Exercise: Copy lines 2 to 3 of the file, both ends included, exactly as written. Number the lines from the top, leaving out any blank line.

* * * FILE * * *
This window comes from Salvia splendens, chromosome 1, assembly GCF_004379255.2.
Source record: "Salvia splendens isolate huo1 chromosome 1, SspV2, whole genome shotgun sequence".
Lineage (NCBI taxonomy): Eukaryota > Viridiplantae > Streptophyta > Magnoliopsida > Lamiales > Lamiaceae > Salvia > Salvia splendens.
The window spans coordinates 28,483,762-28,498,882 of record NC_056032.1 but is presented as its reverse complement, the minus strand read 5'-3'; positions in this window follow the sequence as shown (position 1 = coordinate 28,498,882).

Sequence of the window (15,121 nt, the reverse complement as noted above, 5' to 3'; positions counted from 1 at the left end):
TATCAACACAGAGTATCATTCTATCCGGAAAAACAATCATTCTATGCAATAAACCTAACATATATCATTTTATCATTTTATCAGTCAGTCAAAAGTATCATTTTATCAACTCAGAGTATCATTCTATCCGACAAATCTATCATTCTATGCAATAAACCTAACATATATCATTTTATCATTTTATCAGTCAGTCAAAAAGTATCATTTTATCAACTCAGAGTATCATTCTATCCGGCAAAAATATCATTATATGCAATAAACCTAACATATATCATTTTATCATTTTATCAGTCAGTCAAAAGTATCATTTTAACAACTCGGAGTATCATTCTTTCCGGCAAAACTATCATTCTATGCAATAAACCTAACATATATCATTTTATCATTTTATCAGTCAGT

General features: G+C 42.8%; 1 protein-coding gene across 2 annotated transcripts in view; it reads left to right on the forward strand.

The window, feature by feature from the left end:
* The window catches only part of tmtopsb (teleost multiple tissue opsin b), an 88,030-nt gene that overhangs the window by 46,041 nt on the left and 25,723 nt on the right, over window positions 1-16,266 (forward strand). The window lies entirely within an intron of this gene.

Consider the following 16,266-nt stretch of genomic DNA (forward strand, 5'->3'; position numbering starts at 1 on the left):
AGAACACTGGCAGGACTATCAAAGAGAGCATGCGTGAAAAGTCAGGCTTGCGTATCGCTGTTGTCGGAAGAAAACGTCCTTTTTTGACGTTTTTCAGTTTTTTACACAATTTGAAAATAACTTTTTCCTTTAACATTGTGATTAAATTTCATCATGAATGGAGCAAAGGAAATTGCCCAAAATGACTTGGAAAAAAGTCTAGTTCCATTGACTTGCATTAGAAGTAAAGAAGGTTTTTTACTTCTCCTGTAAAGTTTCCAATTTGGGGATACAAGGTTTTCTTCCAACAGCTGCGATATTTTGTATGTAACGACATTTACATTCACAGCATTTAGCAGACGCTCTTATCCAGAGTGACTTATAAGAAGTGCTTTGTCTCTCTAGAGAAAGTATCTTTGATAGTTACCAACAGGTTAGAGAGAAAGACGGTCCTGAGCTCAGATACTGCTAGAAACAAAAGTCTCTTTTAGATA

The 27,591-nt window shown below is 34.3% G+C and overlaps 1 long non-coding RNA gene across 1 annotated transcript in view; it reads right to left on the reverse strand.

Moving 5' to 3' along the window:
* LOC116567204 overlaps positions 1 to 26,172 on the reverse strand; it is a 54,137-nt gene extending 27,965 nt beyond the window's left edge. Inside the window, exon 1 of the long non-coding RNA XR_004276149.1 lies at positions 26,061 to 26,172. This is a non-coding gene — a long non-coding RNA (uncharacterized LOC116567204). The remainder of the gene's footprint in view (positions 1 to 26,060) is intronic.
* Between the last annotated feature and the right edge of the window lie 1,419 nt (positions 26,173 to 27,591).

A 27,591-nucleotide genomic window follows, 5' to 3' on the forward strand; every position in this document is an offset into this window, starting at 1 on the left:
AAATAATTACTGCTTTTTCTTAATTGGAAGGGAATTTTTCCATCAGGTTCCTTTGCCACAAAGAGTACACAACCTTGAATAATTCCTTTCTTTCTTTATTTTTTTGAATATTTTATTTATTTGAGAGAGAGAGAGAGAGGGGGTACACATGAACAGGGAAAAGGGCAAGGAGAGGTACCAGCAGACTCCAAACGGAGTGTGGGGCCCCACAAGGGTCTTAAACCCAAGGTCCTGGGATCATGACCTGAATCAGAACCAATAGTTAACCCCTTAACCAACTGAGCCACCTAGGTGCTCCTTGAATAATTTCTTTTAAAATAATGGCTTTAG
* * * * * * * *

Source record: "Salvia splendens isolate huo1 chromosome 1, SspV2, whole genome shotgun sequence".
Lineage (NCBI taxonomy): Eukaryota > Viridiplantae > Streptophyta > Magnoliopsida > Lamiales > Lamiaceae > Salvia > Salvia splendens.